While Addison’s Disease, also known as Hypoadrenocorticism is uncommon in cats, it is serious. It is brought on by insufficient amounts of cortisol and aldesterone, hormones produced by the adrenal glands.
Causes of Addison’s Disease include autoimmune problems, trauma, use of steriods, infection, internal hemorrhage, cancer and more.
Some symtoms mirror other diseases but can be weakness, lethargy, inappetance, increased thirst (polydipsia) and urination (polyuria), hair loss (alopecia), weak pulse, dehydration, vomiting, imbalance in electrolytes, sudden collapse. IF YOUR CAT COLLAPSES, SEEK IMMEDIATE VETERINARY HELP. A cat can sometimes have lowered body temperature and irregular heart rhythm. The heart can be smaller in size than is normal.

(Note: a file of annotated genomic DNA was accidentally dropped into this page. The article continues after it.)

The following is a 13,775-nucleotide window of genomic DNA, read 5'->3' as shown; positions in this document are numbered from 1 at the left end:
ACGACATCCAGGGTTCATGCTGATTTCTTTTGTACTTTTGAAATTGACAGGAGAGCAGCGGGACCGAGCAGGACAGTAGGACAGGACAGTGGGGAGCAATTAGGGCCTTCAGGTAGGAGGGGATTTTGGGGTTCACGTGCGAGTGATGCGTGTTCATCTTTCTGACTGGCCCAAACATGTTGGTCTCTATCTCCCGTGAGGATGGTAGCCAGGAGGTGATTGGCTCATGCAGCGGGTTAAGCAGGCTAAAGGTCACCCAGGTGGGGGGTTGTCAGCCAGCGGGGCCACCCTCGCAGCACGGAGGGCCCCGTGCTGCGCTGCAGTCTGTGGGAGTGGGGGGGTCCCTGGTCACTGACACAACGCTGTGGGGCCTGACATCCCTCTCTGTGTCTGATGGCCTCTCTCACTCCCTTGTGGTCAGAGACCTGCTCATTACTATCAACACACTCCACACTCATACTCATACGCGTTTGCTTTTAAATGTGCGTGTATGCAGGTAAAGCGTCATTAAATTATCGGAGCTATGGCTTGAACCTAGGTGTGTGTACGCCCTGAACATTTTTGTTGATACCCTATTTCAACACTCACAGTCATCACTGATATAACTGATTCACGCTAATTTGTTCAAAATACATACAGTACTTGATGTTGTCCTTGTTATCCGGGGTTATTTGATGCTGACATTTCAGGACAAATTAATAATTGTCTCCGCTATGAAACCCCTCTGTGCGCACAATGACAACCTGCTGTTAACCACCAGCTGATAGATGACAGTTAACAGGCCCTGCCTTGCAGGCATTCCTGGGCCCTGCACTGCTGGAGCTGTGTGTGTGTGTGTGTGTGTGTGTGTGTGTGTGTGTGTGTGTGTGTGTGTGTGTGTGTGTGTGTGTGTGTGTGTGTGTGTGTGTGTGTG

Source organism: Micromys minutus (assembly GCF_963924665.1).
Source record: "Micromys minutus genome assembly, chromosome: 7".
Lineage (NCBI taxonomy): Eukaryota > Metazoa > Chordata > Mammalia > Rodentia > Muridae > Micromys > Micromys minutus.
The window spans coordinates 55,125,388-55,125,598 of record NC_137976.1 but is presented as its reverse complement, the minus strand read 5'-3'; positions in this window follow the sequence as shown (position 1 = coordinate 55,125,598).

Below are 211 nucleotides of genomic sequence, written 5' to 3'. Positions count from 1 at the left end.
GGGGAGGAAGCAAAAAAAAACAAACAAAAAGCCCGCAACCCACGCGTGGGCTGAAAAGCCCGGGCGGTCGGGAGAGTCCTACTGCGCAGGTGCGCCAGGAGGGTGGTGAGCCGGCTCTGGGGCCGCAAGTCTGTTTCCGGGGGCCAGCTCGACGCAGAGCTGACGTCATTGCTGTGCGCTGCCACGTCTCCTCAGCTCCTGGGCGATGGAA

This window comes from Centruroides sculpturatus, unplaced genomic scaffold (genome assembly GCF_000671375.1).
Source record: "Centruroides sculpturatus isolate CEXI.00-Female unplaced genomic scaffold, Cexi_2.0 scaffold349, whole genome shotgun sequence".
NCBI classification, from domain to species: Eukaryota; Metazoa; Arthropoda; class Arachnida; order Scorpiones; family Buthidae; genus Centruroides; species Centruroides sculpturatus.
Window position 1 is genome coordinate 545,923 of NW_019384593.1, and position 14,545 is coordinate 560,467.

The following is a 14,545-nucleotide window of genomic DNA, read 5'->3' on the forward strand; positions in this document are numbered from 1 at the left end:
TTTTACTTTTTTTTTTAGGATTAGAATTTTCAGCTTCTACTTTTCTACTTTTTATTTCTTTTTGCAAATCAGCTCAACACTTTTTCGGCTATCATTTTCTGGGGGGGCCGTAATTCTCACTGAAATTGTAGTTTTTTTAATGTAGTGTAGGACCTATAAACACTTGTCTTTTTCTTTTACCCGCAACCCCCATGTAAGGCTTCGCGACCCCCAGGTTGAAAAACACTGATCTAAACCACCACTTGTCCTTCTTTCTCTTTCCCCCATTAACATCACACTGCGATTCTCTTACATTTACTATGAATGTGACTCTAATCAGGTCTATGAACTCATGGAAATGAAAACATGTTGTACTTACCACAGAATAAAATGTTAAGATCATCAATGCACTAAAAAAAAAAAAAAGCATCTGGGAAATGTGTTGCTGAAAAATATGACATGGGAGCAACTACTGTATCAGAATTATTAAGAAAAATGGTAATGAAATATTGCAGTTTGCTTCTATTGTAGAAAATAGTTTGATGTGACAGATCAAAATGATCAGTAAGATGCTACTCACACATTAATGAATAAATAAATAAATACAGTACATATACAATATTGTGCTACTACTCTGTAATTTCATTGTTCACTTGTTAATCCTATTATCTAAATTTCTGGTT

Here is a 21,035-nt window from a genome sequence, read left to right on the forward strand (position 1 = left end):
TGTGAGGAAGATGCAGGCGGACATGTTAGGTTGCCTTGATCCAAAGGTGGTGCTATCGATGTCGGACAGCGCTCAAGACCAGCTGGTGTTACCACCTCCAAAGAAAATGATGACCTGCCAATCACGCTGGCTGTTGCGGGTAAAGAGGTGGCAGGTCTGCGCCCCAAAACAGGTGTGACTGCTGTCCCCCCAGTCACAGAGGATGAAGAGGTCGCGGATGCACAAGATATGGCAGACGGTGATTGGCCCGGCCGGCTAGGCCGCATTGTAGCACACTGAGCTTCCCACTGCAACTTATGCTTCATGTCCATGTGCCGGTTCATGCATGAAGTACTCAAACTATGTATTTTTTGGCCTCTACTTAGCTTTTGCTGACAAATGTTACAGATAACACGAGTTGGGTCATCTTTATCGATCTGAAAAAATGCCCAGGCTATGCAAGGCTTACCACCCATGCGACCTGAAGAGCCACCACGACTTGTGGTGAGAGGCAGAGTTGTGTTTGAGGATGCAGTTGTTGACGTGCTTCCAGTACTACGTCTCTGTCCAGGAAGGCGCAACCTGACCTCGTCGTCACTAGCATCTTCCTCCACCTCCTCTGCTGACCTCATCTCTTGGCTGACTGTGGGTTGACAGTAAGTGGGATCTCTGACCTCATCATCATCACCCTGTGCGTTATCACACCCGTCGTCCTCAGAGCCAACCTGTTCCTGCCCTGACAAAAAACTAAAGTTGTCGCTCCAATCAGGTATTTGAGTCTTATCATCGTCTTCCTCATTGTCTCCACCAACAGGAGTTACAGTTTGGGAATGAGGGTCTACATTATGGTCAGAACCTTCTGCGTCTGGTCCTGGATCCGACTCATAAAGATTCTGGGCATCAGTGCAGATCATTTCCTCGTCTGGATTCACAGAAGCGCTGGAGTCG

Cats can have intermittent bouts of symptoms. They can show signs for a time, seem to recover and then symptoms reappear.
Diagnosis is made by giving your vet your cat’s complete medical history. Urinalysis and blood tests will be administered along with chest x-rays and abdominal ultrasound. To confirm the diagnosis of Addison’s Disease, an ACTH (adrenocorticotropin hormone) test is administered.
Treatment depends on how far advanced the disease is and may require a hospital stay to administer fluids and cortisol replacement. Usually, life-long oral medication is given with regular blood and urine tests advised. Monthly hormone injections may be recommended as well as having electrolytes checked at the same time.
With regular treatment and owners adhering to veterinary recommendations, prognosis is good and the cat can do well.